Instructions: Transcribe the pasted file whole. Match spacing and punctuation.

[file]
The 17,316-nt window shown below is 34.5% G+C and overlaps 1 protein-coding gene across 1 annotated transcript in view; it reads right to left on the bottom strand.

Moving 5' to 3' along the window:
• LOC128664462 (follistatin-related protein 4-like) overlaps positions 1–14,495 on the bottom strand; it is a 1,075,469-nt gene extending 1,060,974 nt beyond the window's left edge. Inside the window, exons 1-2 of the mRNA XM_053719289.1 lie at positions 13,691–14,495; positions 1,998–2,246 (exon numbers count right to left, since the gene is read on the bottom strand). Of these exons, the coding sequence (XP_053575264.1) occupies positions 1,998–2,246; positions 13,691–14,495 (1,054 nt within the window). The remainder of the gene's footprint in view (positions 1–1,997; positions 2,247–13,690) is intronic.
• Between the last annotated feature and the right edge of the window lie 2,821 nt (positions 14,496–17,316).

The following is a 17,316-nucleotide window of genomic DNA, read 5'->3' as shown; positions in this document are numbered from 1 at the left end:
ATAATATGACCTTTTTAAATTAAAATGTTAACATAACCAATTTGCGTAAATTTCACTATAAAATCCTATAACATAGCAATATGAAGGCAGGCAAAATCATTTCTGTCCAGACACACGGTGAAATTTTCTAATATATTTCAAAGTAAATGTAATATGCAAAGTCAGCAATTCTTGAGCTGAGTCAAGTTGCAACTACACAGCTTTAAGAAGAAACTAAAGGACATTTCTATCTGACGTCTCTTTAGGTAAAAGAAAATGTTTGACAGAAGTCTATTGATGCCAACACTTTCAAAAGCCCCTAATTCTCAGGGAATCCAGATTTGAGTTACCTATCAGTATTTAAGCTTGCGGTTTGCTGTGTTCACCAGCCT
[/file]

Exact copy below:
The 17,316-nt window shown below is 34.5% G+C and overlaps 1 protein-coding gene across 1 annotated transcript in view; it reads right to left on the bottom strand.

Moving 5' to 3' along the window:
• LOC128664462 (follistatin-related protein 4-like) overlaps positions 1–14,495 on the bottom strand; it is a 1,075,469-nt gene extending 1,060,974 nt beyond the window's left edge. Inside the window, exons 1-2 of the mRNA XM_053719289.1 lie at positions 13,691–14,495; positions 1,998–2,246 (exon numbers count right to left, since the gene is read on the bottom strand). Of these exons, the coding sequence (XP_053575264.1) occupies positions 1,998–2,246; positions 13,691–14,495 (1,054 nt within the window). The remainder of the gene's footprint in view (positions 1–1,997; positions 2,247–13,690) is intronic.
• Between the last annotated feature and the right edge of the window lie 2,821 nt (positions 14,496–17,316).

The following is a 17,316-nucleotide window of genomic DNA, read 5'->3' as shown; positions in this document are numbered from 1 at the left end:
ATAATATGACCTTTTTAAATTAAAATGTTAACATAACCAATTTGCGTAAATTTCACTATAAAATCCTATAACATAGCAATATGAAGGCAGGCAAAATCATTTCTGTCCAGACACACGGTGAAATTTTCTAATATATTTCAAAGTAAATGTAATATGCAAAGTCAGCAATTCTTGAGCTGAGTCAAGTTGCAACTACACAGCTTTAAGAAGAAACTAAAGGACATTTCTATCTGACGTCTCTTTAGGTAAAAGAAAATGTTTGACAGAAGTCTATTGATGCCAACACTTTCAAAAGCCCCTAATTCTCAGGGAATCCAGATTTGAGTTACCTATCAGTATTTAAGCTTGCGGTTTGCTGTGTTCACCAGCCT